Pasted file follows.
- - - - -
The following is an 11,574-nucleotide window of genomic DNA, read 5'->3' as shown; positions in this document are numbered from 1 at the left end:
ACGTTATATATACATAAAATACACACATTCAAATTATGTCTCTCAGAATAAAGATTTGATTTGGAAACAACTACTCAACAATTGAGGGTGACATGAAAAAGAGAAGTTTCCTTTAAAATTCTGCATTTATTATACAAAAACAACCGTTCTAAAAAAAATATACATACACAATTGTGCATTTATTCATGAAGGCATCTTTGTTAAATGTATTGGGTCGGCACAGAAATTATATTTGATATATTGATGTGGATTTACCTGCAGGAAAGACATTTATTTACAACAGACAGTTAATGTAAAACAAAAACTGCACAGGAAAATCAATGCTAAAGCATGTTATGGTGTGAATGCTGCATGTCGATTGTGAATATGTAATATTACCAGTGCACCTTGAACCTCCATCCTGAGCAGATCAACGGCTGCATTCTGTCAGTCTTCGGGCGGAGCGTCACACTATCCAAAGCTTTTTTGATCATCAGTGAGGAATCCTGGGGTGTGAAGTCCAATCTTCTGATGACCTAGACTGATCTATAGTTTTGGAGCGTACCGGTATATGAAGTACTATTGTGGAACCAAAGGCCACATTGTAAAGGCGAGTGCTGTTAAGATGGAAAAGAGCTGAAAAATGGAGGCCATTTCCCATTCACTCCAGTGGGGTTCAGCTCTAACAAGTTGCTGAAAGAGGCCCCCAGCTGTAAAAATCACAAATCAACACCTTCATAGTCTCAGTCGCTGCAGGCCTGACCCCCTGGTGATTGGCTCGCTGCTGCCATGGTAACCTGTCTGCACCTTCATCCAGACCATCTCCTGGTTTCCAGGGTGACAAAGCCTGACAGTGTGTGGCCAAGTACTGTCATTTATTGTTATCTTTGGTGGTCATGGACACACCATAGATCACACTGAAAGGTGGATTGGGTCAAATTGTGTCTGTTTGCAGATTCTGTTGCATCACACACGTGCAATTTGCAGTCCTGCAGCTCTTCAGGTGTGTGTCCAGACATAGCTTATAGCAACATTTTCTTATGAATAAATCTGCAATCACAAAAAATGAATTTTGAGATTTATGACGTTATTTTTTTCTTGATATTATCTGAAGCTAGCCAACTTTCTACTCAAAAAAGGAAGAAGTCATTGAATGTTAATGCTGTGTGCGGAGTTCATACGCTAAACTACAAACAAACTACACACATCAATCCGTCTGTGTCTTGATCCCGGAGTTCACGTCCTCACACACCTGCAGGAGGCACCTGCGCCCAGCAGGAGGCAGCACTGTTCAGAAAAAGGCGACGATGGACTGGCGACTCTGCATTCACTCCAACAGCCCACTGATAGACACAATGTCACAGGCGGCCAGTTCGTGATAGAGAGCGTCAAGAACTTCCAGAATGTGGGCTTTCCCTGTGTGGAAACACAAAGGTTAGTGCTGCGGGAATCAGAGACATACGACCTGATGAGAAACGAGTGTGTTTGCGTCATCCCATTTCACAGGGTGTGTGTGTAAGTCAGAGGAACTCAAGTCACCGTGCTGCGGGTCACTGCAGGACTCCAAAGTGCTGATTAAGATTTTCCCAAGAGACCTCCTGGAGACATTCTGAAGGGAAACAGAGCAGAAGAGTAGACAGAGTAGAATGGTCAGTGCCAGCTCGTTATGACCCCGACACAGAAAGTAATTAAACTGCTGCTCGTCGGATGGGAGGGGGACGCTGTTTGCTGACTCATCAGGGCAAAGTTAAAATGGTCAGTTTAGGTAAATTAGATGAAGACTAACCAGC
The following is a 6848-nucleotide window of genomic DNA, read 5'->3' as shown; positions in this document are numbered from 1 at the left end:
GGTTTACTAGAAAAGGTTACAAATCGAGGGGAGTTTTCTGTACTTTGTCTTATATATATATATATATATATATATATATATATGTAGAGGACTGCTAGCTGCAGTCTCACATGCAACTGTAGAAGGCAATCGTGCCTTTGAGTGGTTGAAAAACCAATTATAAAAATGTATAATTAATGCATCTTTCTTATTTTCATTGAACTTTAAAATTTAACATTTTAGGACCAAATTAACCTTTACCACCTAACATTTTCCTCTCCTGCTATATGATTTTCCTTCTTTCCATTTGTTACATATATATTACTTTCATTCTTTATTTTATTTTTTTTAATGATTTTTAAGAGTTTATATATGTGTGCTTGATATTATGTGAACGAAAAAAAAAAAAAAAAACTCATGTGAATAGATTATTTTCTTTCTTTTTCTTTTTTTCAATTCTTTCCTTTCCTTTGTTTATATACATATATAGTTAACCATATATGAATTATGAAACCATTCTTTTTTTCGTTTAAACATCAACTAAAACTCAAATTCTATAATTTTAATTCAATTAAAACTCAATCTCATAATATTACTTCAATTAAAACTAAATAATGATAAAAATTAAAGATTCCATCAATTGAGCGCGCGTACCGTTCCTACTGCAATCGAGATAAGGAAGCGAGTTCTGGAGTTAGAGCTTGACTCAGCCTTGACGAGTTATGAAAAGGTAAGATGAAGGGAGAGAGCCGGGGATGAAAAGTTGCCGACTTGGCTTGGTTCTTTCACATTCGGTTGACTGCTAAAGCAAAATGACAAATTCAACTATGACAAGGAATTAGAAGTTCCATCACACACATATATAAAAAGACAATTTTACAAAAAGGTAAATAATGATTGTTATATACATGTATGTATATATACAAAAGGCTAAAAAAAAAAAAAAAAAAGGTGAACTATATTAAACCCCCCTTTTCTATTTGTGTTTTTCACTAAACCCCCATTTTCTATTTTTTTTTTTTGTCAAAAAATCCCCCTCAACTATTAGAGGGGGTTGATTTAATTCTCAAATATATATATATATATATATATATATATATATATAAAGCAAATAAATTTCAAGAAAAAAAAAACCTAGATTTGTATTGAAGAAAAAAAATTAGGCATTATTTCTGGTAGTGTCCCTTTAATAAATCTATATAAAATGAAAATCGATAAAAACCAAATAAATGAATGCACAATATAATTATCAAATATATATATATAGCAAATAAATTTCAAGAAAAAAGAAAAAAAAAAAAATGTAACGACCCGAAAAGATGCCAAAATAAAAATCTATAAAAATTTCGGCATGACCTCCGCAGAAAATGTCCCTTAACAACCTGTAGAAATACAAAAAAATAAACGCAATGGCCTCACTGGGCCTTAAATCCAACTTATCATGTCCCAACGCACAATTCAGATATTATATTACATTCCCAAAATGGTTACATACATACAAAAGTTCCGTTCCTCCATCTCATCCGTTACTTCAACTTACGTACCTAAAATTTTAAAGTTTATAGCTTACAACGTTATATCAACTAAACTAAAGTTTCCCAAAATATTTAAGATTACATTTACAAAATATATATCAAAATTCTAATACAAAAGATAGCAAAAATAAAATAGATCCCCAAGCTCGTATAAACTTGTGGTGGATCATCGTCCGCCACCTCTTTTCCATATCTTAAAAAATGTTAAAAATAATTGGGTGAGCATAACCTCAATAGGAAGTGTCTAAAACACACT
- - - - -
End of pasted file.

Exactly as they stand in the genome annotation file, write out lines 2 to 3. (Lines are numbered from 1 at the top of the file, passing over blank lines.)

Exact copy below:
ACGTTATATATACATAAAATACACACATTCAAATTATGTCTCTCAGAATAAAGATTTGATTTGGAAACAACTACTCAACAATTGAGGGTGACATGAAAAAGAGAAGTTTCCTTTAAAATTCTGCATTTATTATACAAAAACAACCGTTCTAAAAAAAATATACATACACAATTGTGCATTTATTCATGAAGGCATCTTTGTTAAATGTATTGGGTCGGCACAGAAATTATATTTGATATATTGATGTGGATTTACCTGCAGGAAAGACATTTATTTACAACAGACAGTTAATGTAAAACAAAAACTGCACAGGAAAATCAATGCTAAAGCATGTTATGGTGTGAATGCTGCATGTCGATTGTGAATATGTAATATTACCAGTGCACCTTGAACCTCCATCCTGAGCAGATCAACGGCTGCATTCTGTCAGTCTTCGGGCGGAGCGTCACACTATCCAAAGCTTTTTTGATCATCAGTGAGGAATCCTGGGGTGTGAAGTCCAATCTTCTGATGACCTAGACTGATCTATAGTTTTGGAGCGTACCGGTATATGAAGTACTATTGTGGAACCAAAGGCCACATTGTAAAGGCGAGTGCTGTTAAGATGGAAAAGAGCTGAAAAATGGAGGCCATTTCCCATTCACTCCAGTGGGGTTCAGCTCTAACAAGTTGCTGAAAGAGGCCCCCAGCTGTAAAAATCACAAATCAACACCTTCATAGTCTCAGTCGCTGCAGGCCTGACCCCCTGGTGATTGGCTCGCTGCTGCCATGGTAACCTGTCTGCACCTTCATCCAGACCATCTCCTGGTTTCCAGGGTGACAAAGCCTGACAGTGTGTGGCCAAGTACTGTCATTTATTGTTATCTTTGGTGGTCATGGACACACCATAGATCACACTGAAAGGTGGATTGGGTCAAATTGTGTCTGTTTGCAGATTCTGTTGCATCACACACGTGCAATTTGCAGTCCTGCAGCTCTTCAGGTGTGTGTCCAGACATAGCTTATAGCAACATTTTCTTATGAATAAATCTGCAATCACAAAAAATGAATTTTGAGATTTATGACGTTATTTTTTTCTTGATATTATCTGAAGCTAGCCAACTTTCTACTCAAAAAAGGAAGAAGTCATTGAATGTTAATGCTGTGTGCGGAGTTCATACGCTAAACTACAAACAAACTACACACATCAATCCGTCTGTGTCTTGATCCCGGAGTTCACGTCCTCACACACCTGCAGGAGGCACCTGCGCCCAGCAGGAGGCAGCACTGTTCAGAAAAAGGCGACGATGGACTGGCGACTCTGCATTCACTCCAACAGCCCACTGATAGACACAATGTCACAGGCGGCCAGTTCGTGATAGAGAGCGTCAAGAACTTCCAGAATGTGGGCTTTCCCTGTGTGGAAACACAAAGGTTAGTGCTGCGGGAATCAGAGACATACGACCTGATGAGAAACGAGTGTGTTTGCGTCATCCCATTTCACAGGGTGTGTGTGTAAGTCAGAGGAACTCAAGTCACCGTGCTGCGGGTCACTGCAGGACTCCAAAGTGCTGATTAAGATTTTCCCAAGAGACCTCCTGGAGACATTCTGAAGGGAAACAGAGCAGAAGAGTAGACAGAGTAGAATGGTCAGTGCCAGCTCGTTATGACCCCGACACAGAAAGTAATTAAACTGCTGCTCGTCGGATGGGAGGGGGACGCTGTTTGCTGACTCATCAGGGCAAAGTTAAAATGGTCAGTTTAGGTAAATTAGATGAAGACTAACCAGC
The following is a 6848-nucleotide window of genomic DNA, read 5'->3' as shown; positions in this document are numbered from 1 at the left end: